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Are you Causing Stress for Your Child?

Submitted by on April 16, 2012 – 7:36 pm2 Comments

Stressed Daughter and Parents Fighting

Your Child’s Well Being Can be Affected by Your Reactions

by Sandy Gluckman

Every time I share a particular fact with the parents in my workshops and talks, I hear the audience gasp:  I see the shocked look on their faces.  What is it that I say to elicit this response?  I tell them this:

“The way you interact with your children can affect the chemistry of both their body and their brain.”

I tell them:  “Your words, your tone of voice and your body language can stimulate the production of stress chemicals in your child’s body. If you do this often enough, your child will be in a state of chronic stress – and chronic stress is the trigger for every symptom that our children experience.”

When I ask my listeners why they gasp, they always say that it never occurred to them that there is a relationship between what they as parents do and say and their child’s chemistry – whether it be good or bad.  They all speak of realizing what a huge responsibility this represents!  Then they begin to share their realization that all too often they themselves are stressed and tired, and interact with their kids in ways that are not conducive to building the healing relationships that stimulate the stress-resistant, calming and happy body and brain environment that all children need so badly.

Doctors report that they are encountering chronic stress in children more than ever before.  This condition compromises the immune system, messes with digestion, interferes with the brain’s ability to learn and is the root cause of many problem behaviors.  The parents often report that at the moment they are busily making appointments to see doctors of all specialties to deal with allergies, eczema, fatigue, anxiety, so-called ADD and ADHD, under-achievement, low motivation and depression, and many other difficult conditions.  Too often, they do not make the connection between their child’s symptoms and their behavior as parents.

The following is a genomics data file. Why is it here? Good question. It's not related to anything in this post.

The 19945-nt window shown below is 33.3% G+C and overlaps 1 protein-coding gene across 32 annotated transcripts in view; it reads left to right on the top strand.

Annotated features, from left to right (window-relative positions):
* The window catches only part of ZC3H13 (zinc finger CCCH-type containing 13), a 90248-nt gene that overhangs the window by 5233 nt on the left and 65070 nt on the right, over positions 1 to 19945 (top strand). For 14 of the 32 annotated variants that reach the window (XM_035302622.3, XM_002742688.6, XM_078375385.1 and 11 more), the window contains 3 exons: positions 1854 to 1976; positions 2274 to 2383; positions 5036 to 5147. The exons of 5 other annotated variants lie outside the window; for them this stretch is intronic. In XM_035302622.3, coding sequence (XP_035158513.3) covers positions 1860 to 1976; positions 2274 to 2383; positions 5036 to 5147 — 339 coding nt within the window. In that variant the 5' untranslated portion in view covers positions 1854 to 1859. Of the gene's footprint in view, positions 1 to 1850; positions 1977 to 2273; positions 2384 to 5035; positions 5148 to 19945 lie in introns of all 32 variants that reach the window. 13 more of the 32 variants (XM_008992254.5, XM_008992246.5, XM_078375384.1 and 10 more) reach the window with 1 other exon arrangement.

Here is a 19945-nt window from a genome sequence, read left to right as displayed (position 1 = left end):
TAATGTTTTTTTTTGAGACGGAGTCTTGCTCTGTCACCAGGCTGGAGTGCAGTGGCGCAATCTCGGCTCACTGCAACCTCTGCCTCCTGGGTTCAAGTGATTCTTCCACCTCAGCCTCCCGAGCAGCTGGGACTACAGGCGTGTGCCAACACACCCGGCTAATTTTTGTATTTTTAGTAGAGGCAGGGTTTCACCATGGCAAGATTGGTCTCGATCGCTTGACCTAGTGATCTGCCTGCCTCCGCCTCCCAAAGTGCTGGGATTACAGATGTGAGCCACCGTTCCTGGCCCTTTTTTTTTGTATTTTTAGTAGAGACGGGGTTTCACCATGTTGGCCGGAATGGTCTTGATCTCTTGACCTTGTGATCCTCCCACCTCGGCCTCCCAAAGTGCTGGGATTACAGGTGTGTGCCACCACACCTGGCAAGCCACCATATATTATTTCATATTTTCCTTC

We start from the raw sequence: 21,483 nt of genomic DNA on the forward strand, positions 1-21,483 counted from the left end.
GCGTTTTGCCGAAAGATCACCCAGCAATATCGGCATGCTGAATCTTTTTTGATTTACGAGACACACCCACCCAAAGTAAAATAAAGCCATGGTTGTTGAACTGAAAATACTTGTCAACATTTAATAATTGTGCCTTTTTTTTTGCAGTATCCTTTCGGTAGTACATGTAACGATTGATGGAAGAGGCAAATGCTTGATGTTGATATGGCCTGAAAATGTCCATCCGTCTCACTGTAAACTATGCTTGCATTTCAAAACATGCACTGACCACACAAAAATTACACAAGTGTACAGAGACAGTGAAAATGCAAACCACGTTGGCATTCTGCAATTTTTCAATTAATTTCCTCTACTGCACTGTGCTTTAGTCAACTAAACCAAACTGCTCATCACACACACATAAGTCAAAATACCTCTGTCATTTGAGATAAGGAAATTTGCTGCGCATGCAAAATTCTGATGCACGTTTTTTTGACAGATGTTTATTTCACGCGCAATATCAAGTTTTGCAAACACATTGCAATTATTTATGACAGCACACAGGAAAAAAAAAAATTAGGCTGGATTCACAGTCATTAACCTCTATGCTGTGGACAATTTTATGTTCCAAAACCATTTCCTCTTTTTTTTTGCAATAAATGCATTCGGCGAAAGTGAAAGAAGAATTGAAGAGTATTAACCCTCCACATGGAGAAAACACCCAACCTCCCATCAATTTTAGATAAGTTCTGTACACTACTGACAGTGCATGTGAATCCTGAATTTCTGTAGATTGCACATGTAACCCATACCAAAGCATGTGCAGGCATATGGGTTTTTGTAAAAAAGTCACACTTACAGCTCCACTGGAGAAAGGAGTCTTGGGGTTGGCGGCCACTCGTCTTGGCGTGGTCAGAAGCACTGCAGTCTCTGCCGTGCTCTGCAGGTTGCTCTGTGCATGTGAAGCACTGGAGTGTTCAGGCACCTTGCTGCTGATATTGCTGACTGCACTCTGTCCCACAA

Let me say clearly that I am not here to criticize or scold parents.  I know what it is like to feel tired and overwhelmed, and to react in ways that are unproductive. I myself have been there – done that!    And I recognize that there are many different reasons for a child to feel stress.  Kids of all ages are under enormous pressure to perform well academically, socially and athletically.  This is their reality, and we as parents do not often have the power to change it. The one area where we can make a dramatic difference in reducing their stress is in the parent-child relationship.

Stressed parents are more likely to have stressed children, because the kind of parent-child interaction that takes place in this situation triggers stress chemicals in the children.  Parents who have acquired the skills necessary to build to build stress-free relationships with their children will have calmer, more resilient and happier kids.

Please stop for a moment, sit quietly and reflect on the kind of relationship you have with your children.  If it is calm, centered, warm and tranquil, with clear boundaries and expectations and lots of fun, then congratulate yourself.  If there are too many tense and conflict-filled conversations, ask yourself how you can reduce and remove stress in your own life so that you are free to be a healing parent.

Parents Take ChargeDr. Sandy Gluckman is a health and wellness coach for parents that have children struggling with learning, behavior and mood challenges.  www.parentstakecharge.com

 

 

 

 

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